Del Toro: The Future Of Storytelling Is Transmedia

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He may have multiple movies in various states of pre-production, but Pan’s Labyrinth‘s Guillermo del Toro isn’t just thinking in terms of cinema. Talking to Collider at the Toronto International Film Festival this weekend, he revealed that he’s also developing television shows and working with Dreamworks Animation on as-yet-unannounced projects. Why? Because, he says, storytellers of the future will need to be able to do all of this:

I’m learning, because I want to learn animation, I want to learn video games, I want to learn every… I want to learn book publishing and I want to learn TV. Why? Because, as a storyteller, I’m convinced that in the next five to ten years, we’re going to need to know all of that. All of that… People talk about transmedia, and then some people are very radical and say “That’s not possible,” or “That would be the end of civilization.” I think it’s going to happen. I don’t think it’s going to happen for all things, I think there will be films that will be films, and games that will be games, and so on and so forth. But more and more, things are going to be permeable.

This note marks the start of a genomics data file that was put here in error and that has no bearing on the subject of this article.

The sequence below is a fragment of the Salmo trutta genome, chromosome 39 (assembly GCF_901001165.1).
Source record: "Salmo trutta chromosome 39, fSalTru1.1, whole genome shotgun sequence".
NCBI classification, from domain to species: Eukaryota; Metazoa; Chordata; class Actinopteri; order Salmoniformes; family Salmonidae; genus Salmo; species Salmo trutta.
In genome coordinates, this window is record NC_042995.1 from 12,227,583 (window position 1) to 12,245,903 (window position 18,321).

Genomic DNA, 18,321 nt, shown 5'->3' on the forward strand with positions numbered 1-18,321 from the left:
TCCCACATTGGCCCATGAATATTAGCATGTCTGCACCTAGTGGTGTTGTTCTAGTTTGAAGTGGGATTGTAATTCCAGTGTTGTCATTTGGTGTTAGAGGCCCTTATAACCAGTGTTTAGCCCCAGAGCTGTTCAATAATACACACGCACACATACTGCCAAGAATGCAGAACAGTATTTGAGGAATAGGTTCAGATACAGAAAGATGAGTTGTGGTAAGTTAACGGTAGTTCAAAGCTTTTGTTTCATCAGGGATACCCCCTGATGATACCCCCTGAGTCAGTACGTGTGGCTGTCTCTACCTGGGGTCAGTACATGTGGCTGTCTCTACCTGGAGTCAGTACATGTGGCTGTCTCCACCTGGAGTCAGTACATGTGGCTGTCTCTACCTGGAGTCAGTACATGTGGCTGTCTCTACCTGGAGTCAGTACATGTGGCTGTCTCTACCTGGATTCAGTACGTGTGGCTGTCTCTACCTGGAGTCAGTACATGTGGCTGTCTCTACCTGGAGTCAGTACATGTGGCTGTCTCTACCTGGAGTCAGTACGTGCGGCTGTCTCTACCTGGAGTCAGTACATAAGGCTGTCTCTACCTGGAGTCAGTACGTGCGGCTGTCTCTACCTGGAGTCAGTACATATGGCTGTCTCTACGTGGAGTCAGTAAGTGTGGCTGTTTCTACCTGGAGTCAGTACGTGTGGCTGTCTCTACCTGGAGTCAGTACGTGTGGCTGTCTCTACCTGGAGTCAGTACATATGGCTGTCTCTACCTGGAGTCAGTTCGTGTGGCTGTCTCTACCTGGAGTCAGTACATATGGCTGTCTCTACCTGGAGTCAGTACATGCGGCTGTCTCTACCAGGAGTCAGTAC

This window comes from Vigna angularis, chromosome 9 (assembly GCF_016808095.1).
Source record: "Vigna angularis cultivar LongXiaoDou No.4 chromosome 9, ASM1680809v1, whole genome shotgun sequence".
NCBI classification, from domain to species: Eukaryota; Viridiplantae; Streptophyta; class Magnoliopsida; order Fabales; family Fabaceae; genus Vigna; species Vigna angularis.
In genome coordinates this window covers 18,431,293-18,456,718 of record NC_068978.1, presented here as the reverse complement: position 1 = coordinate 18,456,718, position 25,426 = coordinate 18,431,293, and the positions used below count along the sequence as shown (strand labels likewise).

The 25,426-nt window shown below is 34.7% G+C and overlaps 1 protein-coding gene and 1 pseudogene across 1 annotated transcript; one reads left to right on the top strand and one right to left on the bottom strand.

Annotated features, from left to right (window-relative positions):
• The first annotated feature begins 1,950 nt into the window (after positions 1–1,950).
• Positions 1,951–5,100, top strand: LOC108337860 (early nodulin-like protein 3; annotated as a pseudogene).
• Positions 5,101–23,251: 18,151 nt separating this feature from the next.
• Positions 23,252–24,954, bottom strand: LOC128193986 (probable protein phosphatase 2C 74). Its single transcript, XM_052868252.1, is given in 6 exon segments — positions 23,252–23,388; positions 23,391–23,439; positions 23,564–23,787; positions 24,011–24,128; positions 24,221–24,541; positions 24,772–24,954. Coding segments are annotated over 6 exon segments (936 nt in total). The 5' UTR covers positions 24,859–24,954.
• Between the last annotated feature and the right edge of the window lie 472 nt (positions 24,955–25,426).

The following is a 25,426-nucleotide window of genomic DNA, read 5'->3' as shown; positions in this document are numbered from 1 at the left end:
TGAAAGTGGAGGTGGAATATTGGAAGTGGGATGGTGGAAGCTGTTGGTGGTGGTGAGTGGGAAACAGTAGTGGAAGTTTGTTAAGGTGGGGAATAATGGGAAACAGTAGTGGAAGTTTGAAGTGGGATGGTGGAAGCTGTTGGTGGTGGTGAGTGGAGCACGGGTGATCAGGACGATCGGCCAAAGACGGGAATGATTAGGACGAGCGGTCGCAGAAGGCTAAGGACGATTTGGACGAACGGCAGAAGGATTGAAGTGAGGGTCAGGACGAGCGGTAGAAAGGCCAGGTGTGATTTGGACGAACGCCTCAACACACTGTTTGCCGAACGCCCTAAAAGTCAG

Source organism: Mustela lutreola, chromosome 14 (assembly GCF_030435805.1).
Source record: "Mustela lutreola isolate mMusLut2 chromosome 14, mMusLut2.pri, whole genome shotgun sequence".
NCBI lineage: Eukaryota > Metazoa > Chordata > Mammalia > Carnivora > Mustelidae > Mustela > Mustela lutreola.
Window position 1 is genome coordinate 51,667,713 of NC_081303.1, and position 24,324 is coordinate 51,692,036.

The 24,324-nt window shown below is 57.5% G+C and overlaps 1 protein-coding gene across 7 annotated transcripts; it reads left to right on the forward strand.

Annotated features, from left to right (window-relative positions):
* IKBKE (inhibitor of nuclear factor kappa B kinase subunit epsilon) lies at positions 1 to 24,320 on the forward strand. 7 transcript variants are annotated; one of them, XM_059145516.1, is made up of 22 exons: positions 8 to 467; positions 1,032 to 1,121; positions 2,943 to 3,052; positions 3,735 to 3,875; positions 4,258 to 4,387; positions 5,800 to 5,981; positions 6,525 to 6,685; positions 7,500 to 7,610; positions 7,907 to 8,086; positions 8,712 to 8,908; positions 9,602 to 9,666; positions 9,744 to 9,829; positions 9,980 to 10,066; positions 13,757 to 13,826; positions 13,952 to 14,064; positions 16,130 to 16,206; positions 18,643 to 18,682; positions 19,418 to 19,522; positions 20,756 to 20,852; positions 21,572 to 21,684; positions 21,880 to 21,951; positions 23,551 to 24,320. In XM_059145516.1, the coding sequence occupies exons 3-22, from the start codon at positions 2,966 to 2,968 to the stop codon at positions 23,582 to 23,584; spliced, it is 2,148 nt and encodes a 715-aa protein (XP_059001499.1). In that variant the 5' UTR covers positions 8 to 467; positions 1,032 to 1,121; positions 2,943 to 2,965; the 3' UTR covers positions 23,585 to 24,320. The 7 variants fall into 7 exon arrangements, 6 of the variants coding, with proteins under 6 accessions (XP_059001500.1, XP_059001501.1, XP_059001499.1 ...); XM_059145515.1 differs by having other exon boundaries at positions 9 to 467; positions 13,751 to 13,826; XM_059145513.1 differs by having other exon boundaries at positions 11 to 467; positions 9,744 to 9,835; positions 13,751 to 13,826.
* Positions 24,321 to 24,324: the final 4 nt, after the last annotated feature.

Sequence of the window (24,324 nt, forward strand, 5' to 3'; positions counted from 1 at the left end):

In particular, he seems fired up about the narrative possibilities offered by television:

The best writing I’ve seen in the last few years is Breaking Bad. Before that, it was The Wire… I think the freedom – I think the episode “The Fly” on Breaking Bad, it’s almost a short story, it’s literature. I love that episode, how loose – I compare it to the episode of The Sopranos where they get lost in the woods. It’s a beautiful, literary meandering, and that freedom, you cannot have in a movie – You cannot have in a commercial movie, let me rephrase that – Even in a movie with three acts and ninety to a hundred and twenty minutes, you don’t get that freedom, because you have the Aristotelian act one, act two, act three yolk. You have to hit those things. In a TV program like Breaking Bad, like The Sopranos, and The Wire, you don’t need to pay off. You don’t need to tie neatly, so the structure is far looser.

While he doesn’t drop any hints as to what kinds of television he’s currently working on – beyond seeming appalled at the prospect of it being network television, amusingly – the idea of weekly del Toro, feeling the ability to wander off on whatever tangents that might interest him, is a very exciting one. AMC or HBO, give this man a phone call already.

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